The main interest points in Bratislava are the Old Town and the castle, which we walked around and through. There are not many tourist attractions in the city and that is not what drew us. It was the culture and people that were different from many of the other parts of Europe that we have seen. So far all of our European travel has been in EU affiliated countries. Slovakia has joined the EU but from what we saw they have not become EU-ised, which was quite refreshing.

We had some great meals in the city by just walking into a random restaurant. Once we got off the main town square the meals were cheap and the restaurants very homely.

For the quirky side of Bratislava you need to look for the statues that are dotted around the town square and surrounding streets. There is paparazzi, a helmeted peeper, a Frenchman and some other entertainer guy.

We had two nights in Bratislava and we really enjoyed our time there. By the end of the second day we had seen all of the sights, but most importantly we experienced the local culture. We both left hoping that the spread of the EU through countries like Slovakia would not destroy the uniqueness that they offer.

Click on the photo to see more of Bratislava

Monday, December 18, 2006

Central Austria

Salzburg to Vienna. Originally we were thinking of catching a train west to east from Salzburg to Vienna. Upon learning the price of two tickets however we decided to hire a car and drive, which ends up being the same price, including petrol.

We get off the A1 at Mondsee, where we saw the Sound of Music wedding church the other day. The road winds around Mondsee and over the mountains between there and Traunsee. There is a heavy frost on much of the road and on the southern sides of the lakes. Basically anywhere that doesn't get sun has a very heavy frost. It is a very cool sight. The lakes and mountains district of Austria is beautiful. There are large mountains that drop straight into the lakes, which are crystal clear and cold.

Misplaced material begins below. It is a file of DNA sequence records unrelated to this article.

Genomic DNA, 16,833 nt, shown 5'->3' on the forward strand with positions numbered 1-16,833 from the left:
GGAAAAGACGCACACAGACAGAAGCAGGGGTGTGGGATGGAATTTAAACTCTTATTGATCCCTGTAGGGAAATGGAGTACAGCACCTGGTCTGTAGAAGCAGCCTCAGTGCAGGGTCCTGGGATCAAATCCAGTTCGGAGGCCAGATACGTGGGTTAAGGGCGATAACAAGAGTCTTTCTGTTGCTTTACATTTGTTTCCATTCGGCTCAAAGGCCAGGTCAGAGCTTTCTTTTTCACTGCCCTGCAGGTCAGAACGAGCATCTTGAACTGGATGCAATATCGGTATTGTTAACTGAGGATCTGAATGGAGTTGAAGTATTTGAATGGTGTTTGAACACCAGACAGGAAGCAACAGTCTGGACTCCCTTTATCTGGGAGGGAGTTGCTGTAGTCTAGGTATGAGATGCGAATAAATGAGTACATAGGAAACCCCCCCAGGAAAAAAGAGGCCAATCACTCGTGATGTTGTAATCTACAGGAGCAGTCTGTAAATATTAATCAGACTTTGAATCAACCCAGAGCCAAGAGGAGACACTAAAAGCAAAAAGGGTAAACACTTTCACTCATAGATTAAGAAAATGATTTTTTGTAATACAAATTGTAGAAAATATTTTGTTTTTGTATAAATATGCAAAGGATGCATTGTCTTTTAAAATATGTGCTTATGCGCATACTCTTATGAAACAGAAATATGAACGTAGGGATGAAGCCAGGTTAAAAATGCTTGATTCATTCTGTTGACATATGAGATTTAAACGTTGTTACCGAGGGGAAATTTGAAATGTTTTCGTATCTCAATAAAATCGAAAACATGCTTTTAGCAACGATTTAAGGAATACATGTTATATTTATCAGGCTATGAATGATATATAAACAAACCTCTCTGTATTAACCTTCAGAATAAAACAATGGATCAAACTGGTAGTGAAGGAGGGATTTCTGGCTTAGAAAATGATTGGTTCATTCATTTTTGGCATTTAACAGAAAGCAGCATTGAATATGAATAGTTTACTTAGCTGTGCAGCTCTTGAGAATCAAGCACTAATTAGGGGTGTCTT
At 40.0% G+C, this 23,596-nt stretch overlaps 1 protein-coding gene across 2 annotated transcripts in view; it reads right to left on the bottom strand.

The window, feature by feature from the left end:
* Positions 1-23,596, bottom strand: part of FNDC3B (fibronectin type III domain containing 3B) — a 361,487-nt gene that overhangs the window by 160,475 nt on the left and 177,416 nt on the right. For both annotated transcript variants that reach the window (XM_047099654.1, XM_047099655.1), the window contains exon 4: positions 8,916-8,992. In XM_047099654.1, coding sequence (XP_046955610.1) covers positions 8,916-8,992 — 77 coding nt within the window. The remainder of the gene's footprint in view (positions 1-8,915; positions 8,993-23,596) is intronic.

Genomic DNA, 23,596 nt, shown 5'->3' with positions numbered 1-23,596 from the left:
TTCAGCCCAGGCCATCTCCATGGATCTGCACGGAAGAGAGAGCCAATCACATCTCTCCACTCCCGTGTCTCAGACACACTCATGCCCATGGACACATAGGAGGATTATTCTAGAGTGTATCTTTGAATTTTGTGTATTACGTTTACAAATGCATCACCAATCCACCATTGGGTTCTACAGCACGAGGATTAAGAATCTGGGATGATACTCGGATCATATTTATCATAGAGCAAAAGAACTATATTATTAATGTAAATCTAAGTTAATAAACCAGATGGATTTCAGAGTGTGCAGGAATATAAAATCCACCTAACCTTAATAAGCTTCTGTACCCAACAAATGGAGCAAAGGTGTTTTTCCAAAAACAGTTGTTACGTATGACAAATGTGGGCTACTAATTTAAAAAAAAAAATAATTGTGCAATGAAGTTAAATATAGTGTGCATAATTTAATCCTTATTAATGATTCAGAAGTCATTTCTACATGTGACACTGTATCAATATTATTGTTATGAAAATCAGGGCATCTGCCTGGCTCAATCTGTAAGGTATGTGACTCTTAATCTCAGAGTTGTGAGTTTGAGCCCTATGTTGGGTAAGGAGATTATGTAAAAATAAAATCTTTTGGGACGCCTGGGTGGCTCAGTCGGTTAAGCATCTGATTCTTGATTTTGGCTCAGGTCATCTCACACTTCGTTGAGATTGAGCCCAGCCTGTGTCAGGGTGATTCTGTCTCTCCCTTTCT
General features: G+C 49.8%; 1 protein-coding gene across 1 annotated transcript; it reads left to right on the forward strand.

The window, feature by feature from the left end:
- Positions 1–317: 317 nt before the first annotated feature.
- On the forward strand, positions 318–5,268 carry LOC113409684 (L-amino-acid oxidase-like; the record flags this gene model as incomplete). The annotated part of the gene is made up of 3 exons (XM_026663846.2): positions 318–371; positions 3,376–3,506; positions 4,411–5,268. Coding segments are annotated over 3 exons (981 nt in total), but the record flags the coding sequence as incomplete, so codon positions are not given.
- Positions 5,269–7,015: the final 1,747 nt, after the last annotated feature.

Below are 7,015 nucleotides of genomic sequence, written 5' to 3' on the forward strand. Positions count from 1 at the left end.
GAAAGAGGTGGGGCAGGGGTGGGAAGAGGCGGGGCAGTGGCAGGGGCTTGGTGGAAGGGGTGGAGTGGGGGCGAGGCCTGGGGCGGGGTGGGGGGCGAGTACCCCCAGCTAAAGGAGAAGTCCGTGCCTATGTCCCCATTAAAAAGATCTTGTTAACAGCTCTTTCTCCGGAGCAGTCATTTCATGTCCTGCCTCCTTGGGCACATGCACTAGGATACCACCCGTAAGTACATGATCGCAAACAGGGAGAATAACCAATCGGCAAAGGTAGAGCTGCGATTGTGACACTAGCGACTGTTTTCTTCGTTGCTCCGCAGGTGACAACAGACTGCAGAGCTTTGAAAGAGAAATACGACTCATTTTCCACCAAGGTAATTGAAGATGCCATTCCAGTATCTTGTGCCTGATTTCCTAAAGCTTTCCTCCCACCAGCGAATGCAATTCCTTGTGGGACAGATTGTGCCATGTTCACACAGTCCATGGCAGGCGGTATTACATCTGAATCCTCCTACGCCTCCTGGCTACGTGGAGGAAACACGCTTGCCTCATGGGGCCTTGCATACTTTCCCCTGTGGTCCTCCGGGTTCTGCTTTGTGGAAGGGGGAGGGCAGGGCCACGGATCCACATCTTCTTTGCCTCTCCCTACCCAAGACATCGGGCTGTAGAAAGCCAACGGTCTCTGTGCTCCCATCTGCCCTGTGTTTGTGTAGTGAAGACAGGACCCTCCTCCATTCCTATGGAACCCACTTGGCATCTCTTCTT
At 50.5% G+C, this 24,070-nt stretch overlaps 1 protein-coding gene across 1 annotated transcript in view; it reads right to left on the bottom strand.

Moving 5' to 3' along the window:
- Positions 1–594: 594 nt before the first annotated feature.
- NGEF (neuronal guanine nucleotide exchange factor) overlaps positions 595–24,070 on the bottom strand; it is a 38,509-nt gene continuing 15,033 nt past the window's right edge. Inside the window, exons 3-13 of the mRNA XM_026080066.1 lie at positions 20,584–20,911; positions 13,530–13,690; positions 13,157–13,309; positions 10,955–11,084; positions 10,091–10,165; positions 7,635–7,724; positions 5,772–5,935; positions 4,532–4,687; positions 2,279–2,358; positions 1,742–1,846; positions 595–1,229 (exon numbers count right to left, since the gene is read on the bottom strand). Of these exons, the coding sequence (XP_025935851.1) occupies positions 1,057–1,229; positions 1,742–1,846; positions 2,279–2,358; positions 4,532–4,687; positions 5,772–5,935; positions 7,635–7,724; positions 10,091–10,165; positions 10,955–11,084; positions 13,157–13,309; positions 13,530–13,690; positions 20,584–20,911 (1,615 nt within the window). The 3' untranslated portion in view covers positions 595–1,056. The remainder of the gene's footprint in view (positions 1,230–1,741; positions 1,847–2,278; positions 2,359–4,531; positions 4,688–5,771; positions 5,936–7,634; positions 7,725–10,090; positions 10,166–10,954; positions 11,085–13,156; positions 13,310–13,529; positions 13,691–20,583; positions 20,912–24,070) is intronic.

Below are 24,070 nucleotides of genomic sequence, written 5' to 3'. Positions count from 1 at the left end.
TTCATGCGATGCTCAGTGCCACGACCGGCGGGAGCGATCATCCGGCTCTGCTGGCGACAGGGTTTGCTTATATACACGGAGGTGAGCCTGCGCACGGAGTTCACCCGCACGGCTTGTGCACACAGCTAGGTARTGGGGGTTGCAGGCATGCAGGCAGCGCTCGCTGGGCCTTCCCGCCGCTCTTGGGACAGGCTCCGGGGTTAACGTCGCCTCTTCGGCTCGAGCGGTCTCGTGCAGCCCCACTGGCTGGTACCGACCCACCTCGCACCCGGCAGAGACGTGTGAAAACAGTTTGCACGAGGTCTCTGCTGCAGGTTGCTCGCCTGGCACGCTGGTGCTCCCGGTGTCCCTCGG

The drive takes us through Ebensee, Traunkirchen and Gmunden. Ebensee doesn't have much except spectacular views of the lake, mountains and valley. There was an outpost of the Mauthausen concentration camp here. Traunkirchen has a church and a perfectly placed chapel on top of a rocky outcrop into the lake. Gmunden has a castle built on a rocky island, accessible by a traditional wooden bridge.

It was a really great detour off the A1 with spectacular views of the mountains and lakes.

Back on the A1 we drive through to St Florian. Just before Linz we hit very thick fog and the temperature drops from 3 degrees to -1.0 in one kilometer. St Florian has a large abbey, Augustiner Chorherrenstift, which we look at in the dense fog.

Just north is the Mauthausen concentration camp. In this camp over 100,000 prisoners died from 1938 to 1945. Some of the original barracks and buildings still remain. It is very eerie looking around the camp with the fog as you can see from the photos. The woman at the ticket desk was just amazed that anyone wanted to walk around in -3 degrees, heavy fog and light drizzle to see the camp. To add to her amazement was the fact that we were from Australia, in Austria for a week and wanted to dedicate such an awful afternoon to this camp. We topped it off by mentioning that we saw Dachau camp just a few days earlier. (Sometimes it is easier to not straighten out some details with the language barrier!)

We spend the night in St. Polten, which has Christmas markets and a nice B&B. On the way to St Polten we are pulled over by a nice policemen who wanted to check all of our car papers, passport etc! Our first encounter with the police since we left Australia!


Continuing on our trip to Vienna we drive through the Danube Valley. This is one of the prettier areas of the Danube, with the river being flanked by vineyards and cliffs. It is quite similar to the Moselle Valley in Luxembourg. Of note in the valley is Stift Melk, the Benedictine abbey of Melk. This is a massive building looms over the town of Melk. The church inside has a magnificently painted dome and all of the walls are dripping with gold.